Sue Langley

Preserving your Spring ephemerals

by sue langley

Elegant Brodiaea, Brodiaea elegans, with Helichrysum, ‘Icicles.’
Elegant Brodiaea, Brodiaea elegans, with Helichrysum, ‘Icicles.’ Submitted Photo

“My idea of gardening is to discover something wild in my wood and weed around it with the utmost care until it has a chance to grow and spread.” – Margaret Bourke-White

Covered with the greenest and freshest grass, the open woodland is where the earliest wildflowers of Spring spread their wealth of ephemeral loveliness. The leaves of California native ephemerals are already appearing in early Spring in the Sierra foothills, like welcome friends, rarely seen.

Good morning, sunshine! ‘Spring ephemeral’ describes the life cycle of our perennial woodland wildflowers which develop stems, leaves, and flowers early each Spring and then quickly bloom, go to seed and die back to roots, or bulbs for the rest of the year. This scheme is very common in deciduous forests like ours as it allows small plants to take advantage of the high amount of sunlight reaching the forest floor prior to the leafing out of taller plants.

You will find these short-lived beauties in open ground and under deciduous trees and shrubs. They survive by taking advantage of the Spring sunshine, blooming, and ultimately completing their month, or two month, appearance before the woodland trees cast shade and while water is still available.

Developing in late winter, the thin round stems of Pretty Face, Triteleia ixioides, and Brodiaea, Brodiaea elegans, are 5 inches tall already, and have been covered with snow after snow in the winter chill. These precious perennials bloom together, hovering eight inches above the ground with an airy layer of deep blue and soft yellow.

Triggered by the warming soil, they rapidly send up foliage, blossom, set seed and then disappear in six to eight weeks — all before summer starts. These two, Pretty Face and Brodiaea naturalize easily if the bulbs and roots are undisturbed and not choked with weeds. Allowing the natural leaf litter to remain in your small ‘nature preserves’ will discourage weeds.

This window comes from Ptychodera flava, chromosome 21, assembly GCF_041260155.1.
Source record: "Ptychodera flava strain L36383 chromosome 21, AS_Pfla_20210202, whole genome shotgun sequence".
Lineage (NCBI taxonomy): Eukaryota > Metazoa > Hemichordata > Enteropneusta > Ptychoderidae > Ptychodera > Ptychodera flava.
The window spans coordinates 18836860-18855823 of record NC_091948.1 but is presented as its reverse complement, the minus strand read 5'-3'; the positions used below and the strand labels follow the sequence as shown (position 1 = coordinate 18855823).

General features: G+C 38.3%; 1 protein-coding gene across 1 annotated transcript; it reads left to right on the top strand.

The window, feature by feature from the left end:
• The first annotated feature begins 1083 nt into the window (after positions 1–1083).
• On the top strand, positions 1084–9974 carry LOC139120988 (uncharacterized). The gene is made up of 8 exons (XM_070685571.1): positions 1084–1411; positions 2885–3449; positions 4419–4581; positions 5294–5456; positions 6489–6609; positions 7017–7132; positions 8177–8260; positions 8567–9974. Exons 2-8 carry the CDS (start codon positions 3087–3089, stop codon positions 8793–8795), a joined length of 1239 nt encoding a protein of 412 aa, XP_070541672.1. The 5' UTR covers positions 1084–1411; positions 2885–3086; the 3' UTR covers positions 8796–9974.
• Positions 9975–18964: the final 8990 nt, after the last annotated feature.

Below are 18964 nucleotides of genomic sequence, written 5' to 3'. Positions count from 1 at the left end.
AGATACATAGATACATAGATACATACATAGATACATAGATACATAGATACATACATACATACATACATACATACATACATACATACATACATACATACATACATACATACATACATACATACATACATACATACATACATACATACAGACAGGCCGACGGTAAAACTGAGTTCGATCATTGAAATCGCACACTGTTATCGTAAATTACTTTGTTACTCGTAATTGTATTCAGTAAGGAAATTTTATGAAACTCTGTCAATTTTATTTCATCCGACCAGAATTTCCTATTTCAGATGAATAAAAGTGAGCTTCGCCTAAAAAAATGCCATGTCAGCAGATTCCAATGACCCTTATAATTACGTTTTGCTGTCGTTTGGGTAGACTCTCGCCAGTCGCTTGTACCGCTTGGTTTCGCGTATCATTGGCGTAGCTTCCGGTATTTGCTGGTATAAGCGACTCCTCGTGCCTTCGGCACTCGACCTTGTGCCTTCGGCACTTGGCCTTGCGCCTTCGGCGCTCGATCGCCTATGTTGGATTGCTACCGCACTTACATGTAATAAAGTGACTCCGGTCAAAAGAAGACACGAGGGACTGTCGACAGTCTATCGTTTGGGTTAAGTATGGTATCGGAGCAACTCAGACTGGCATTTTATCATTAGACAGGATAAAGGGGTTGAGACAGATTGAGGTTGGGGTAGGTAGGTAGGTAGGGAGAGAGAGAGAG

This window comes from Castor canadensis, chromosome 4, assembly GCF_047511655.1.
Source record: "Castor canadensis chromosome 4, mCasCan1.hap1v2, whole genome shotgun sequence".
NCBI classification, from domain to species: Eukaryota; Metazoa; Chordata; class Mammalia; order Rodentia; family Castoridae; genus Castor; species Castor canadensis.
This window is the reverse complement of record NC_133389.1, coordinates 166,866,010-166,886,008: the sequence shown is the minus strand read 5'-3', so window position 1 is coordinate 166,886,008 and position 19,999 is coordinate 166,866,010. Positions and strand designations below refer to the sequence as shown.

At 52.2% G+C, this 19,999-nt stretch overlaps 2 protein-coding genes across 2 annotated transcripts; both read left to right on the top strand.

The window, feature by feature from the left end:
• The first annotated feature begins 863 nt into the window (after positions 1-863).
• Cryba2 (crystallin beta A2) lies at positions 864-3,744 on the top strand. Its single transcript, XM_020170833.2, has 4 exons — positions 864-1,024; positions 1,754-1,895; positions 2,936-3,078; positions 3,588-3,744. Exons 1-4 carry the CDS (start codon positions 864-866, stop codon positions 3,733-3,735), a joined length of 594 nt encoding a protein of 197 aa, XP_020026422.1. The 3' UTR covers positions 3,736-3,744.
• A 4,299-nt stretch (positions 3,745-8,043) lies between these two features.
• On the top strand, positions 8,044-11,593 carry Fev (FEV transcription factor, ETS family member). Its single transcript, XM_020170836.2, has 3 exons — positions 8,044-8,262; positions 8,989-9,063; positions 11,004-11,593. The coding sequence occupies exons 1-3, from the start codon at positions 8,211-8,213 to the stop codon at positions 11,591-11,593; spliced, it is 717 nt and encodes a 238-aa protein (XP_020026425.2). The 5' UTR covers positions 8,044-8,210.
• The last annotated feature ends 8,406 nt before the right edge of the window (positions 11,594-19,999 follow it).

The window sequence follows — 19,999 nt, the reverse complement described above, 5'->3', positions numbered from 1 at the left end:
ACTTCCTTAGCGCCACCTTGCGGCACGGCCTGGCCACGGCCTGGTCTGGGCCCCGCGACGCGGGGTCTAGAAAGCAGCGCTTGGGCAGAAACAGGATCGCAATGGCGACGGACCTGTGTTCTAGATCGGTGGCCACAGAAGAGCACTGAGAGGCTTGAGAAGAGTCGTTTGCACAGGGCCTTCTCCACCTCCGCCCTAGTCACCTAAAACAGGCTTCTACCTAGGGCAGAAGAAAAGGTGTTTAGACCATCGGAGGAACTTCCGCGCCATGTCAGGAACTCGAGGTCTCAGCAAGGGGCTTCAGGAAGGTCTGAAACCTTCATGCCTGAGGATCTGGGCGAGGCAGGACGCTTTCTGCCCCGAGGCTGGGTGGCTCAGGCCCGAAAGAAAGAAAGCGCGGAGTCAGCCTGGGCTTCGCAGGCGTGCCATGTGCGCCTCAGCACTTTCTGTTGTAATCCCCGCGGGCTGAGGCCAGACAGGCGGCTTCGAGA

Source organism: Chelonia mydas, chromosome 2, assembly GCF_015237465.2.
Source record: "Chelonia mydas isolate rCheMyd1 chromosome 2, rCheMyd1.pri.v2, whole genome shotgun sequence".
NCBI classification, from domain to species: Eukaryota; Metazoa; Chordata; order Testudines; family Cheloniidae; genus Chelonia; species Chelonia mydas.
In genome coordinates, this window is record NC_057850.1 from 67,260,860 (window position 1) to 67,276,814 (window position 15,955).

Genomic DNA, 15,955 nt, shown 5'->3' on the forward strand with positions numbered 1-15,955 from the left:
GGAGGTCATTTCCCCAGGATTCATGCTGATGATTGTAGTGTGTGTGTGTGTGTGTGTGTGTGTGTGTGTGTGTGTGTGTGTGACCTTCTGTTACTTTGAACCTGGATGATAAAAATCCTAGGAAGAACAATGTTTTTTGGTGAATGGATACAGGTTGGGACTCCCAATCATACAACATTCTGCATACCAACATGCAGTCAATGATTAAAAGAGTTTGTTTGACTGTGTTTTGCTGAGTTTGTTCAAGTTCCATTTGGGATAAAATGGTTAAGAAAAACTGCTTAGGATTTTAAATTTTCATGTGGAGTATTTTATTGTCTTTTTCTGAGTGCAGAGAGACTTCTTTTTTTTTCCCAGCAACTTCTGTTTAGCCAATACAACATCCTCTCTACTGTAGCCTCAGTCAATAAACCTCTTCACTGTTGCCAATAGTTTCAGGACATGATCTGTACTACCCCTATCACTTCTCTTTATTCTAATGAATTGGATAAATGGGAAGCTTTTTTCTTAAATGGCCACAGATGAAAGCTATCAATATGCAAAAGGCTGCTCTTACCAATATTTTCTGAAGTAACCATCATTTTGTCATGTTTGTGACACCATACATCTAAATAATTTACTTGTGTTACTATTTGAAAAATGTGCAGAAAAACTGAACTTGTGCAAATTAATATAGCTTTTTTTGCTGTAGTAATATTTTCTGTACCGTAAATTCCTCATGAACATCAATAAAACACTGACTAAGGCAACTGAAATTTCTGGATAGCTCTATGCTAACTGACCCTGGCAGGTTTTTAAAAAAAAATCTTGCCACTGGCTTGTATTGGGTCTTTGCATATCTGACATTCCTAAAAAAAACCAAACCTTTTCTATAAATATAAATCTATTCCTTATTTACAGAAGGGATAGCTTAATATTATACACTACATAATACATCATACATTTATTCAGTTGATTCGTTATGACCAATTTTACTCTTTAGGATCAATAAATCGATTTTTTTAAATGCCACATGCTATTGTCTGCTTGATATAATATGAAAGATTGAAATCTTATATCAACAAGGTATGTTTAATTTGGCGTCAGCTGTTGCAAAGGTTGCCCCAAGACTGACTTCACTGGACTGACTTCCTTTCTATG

Here, then gone. The word, ephemeral, derives from the Greek ephemerios, ‘lasting one day’. In many cases, in late Spring or early summer, these tiny plants ‘disappear’ because no top growth is visible. Protect these areas by marking them out with a stone edge or border. That will remind you to keep this area weed free, which will double your bloom in coming years. Another way to keep track of where spring ephemerals are growing in your garden is to combine them with low growing companion plants, which act as markers and then provide a colorful transition to summer.

Two favorites hide themselves in my garden, waiting to be discovered. Rose globe lilies with their pendulous pink blooms and Shooting stars with swept-back, seemingly wind-blown flowers pointed with dark tips, are rare and therefore treasured. You’ll hear local neighbors compete, pridefully pointing out the earliest Shooting stars in their gardens.

Other ephemerals commonly seen in your woodland garden are Blue Dicks, California Golden Violet, Elegant Brodiaea, Mariposa Lily, Miner’s lettuce, Miniature lupine and Owl’s Clover.

Some companion ‘marker’ plants are Golden Oregano, Helichrysum, Sedums and stonecrop, Sweet Violet, Teucrium (Germander), Thyme and Western Columbine. Any low, airy plant will allow these diminutive plants to thrive.

Next time you take a walk around your garden, watch for signs of these tiny jewels and determine to protect and multiply them for next year. It’s simple to do! This sudden flash of ephemeral beauty we experience and treasure each year is but a promise of warmer Spring weather to come. Each ‘one’ day will bring more blooms and new discoveries.

For more garden ideas, see SierraFoothillGarden.com and for questions email Sue Langley at sierrafoothillgarden@gmail.com.

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